But as media analysts, including Toby Syfret from Enders, were quick to point out, TV still has a lot of life left in it. According to his analysis, despite the success of services such as the BBC iPlayer, watching streamed content remains a niche market with just 0.5 per cent of total viewing time being spent on computers.
Panellists were agreed on the future for local newspapers. Patrick Barwise, professor of management and marketing at London Business School said: “Local newspapers won’t come back, the classified advertising model that held them together has changed.”
After the conference I ran into Bill Thompson, the BBC’s technology columnist. Listen below to hear his views on the future for journalists:
This list is doing the rounds under the headline 100 Best Blogs for Journalism Students… and we’re not on it. Nope, not even a smidgeon of link-love for poor old Journalism.co.uk there.
The BachelorsDegreeOnline site appears to be part of e-Learners.com, but it’s not clear who put the list together. Despite their omission of our content and their rather odd descriptions (e.g: Adrian Monck: ‘Adrian Monck writes this blog about how we inform ourselves and why we do it’), we admit it is a pretty comprehensive list; excellent people and organisations we feature on the site, our blog roll and Best of Blogs mix – including many UK-based ones. There were also ones we hadn’t come across before.
In true web 2.0 self-promotional style, here are our own links which any future list-compilers might like to consider as helpful links for journalism students:
Writing this has only brought home further the realisation that omissions are par for the course with list-compilation, but it does inspire us to do our own 101 essential links for global online journalists – trainees or otherwise. We’d also like to make our list inclusive of material that is useful for, but not necessarily about, journalists: MySociety for example.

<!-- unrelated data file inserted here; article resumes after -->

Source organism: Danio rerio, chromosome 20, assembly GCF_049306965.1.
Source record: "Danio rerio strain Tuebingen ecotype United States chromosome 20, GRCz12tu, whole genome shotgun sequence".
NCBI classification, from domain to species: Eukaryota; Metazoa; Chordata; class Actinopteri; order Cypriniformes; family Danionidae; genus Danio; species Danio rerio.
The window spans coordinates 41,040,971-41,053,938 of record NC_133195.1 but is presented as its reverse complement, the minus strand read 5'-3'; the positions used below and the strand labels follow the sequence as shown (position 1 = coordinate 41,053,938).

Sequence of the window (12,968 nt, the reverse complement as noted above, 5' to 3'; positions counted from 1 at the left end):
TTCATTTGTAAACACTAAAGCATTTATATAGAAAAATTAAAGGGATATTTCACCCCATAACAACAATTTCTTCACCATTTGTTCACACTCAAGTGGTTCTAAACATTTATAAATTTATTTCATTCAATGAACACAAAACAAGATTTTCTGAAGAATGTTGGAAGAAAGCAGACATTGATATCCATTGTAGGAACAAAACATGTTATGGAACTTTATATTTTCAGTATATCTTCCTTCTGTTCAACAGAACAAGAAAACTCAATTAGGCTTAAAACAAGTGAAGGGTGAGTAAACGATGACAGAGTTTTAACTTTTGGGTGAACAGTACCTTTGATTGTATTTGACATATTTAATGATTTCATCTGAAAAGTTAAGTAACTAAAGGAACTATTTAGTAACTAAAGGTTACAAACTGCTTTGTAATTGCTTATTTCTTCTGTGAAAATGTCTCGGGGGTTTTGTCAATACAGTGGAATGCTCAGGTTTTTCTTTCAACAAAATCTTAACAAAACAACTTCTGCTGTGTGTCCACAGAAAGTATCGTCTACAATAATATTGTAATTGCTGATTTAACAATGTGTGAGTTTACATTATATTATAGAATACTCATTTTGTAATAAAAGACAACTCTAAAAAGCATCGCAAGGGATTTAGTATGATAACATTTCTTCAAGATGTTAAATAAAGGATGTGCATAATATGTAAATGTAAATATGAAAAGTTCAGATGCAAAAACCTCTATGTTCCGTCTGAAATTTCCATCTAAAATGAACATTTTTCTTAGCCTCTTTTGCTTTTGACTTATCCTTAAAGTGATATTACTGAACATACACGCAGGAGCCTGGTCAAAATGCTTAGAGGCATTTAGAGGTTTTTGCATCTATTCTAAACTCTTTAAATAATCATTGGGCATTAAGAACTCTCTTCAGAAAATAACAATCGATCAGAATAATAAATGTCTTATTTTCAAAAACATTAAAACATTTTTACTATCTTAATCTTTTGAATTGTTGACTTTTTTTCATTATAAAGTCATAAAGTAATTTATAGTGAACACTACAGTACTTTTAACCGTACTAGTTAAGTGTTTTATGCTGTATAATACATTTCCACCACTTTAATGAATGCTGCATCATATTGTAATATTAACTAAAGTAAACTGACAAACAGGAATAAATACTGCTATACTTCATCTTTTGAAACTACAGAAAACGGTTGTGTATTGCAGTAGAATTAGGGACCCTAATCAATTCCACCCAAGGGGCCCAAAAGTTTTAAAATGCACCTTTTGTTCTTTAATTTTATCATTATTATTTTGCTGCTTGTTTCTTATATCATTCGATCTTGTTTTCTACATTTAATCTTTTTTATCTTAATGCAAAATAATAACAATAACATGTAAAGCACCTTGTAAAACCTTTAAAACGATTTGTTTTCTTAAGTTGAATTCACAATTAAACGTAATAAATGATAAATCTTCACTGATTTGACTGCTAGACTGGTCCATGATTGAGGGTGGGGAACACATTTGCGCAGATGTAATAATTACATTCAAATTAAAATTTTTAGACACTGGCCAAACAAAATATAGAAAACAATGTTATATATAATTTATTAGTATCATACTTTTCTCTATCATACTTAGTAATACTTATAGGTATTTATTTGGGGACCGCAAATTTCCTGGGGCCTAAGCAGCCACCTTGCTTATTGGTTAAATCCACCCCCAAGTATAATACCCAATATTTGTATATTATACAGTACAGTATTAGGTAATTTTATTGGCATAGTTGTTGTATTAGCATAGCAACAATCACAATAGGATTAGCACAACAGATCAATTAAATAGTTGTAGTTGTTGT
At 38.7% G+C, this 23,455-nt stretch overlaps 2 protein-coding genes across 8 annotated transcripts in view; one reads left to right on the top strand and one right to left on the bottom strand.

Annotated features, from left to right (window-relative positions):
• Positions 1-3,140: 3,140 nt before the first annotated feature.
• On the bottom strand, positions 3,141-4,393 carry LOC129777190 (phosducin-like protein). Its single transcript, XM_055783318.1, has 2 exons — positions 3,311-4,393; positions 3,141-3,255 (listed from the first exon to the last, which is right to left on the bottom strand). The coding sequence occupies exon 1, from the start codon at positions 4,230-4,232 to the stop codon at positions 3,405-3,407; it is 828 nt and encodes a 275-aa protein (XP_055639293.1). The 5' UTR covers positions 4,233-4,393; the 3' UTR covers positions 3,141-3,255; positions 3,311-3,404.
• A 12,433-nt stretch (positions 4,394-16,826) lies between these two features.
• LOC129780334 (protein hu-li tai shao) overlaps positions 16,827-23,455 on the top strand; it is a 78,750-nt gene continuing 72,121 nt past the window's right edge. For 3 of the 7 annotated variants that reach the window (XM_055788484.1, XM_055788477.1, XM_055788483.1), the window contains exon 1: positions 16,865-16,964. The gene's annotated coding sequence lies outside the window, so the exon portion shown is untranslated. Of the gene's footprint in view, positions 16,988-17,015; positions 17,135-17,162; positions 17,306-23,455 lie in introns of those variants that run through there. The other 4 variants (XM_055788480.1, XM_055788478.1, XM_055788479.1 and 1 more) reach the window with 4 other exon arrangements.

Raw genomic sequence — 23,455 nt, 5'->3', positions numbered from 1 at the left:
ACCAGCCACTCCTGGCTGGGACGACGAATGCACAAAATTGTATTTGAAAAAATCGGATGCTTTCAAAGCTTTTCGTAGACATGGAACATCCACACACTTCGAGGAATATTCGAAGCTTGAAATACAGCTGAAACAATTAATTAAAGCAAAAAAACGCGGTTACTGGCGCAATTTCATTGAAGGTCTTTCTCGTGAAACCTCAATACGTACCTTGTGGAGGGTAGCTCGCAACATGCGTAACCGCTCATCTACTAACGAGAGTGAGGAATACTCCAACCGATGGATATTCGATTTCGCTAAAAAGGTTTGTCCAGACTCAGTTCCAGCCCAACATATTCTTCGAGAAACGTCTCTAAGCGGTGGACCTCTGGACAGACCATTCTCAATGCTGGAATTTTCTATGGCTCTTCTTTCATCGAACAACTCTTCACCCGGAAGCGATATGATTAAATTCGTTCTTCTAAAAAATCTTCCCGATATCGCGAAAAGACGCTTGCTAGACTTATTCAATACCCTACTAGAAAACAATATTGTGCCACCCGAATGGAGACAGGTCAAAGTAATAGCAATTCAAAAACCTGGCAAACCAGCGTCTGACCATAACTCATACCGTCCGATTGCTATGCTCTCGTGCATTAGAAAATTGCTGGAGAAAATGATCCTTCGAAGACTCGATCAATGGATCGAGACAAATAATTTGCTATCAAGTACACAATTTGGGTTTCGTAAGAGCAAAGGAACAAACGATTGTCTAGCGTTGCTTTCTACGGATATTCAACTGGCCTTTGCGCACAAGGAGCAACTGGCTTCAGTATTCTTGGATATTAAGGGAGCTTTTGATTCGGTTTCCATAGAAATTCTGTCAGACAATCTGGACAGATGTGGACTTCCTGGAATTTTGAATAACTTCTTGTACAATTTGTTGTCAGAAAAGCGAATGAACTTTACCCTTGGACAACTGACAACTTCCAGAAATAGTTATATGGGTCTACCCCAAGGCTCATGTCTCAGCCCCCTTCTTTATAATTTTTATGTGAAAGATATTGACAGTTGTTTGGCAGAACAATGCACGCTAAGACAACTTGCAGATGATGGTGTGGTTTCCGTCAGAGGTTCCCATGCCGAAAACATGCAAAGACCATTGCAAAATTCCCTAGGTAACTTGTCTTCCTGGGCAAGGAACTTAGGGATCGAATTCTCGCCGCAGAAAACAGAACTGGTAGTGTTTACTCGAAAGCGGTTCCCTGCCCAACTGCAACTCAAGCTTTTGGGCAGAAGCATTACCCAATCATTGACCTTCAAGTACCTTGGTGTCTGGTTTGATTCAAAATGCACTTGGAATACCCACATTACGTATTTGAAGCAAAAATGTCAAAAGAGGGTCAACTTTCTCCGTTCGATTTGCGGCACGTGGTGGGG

Reuters’ global community editor Mark Jones offers a useful round-up and guide of how to cover major breaking news stories, such as the recent events in Iran.
“The challenge here is to match what TV stations can do when they switch between news bulletins to rolling 24 hour coverage. Only the web ought to be able to do so much more given its scope for interactivity,” he writes.
Jones looks at how liveblogs and reporters logs are being used by news organisations, in addition to ‘aggregating validated citizen journalists’.
Prompted by Jay Rosen’s recent critique of the ‘He Said She Said’ news formula, Richard Sambrook, director of BBC Global News, offers his own take on balanced reporting on his blog.
Sambrook ‘agrees with the thrust’ of Rosen’s argument, ‘but was left uncomfortable’ for several reasons, outlined in his post.
Most interesting, is Sambrook’s reference to a critique against the formulaic approach of British TV news, made 34 years ago by John Birt, later director-general of the BBC, and Peter Jay, a Times columnist and later economics editor of the BBC. They called it ‘bias against understanding’. Birt’s argument shaped his later strategy:
“In the late 80s, instead of interviewing those caught up in the news, specialist correspondents would be interviewed to explain the significance of an event or a report. It was highly successful, building the reputation of BBC News as a quality, intelligent, authoritative service. It’s a model which persists to this day.”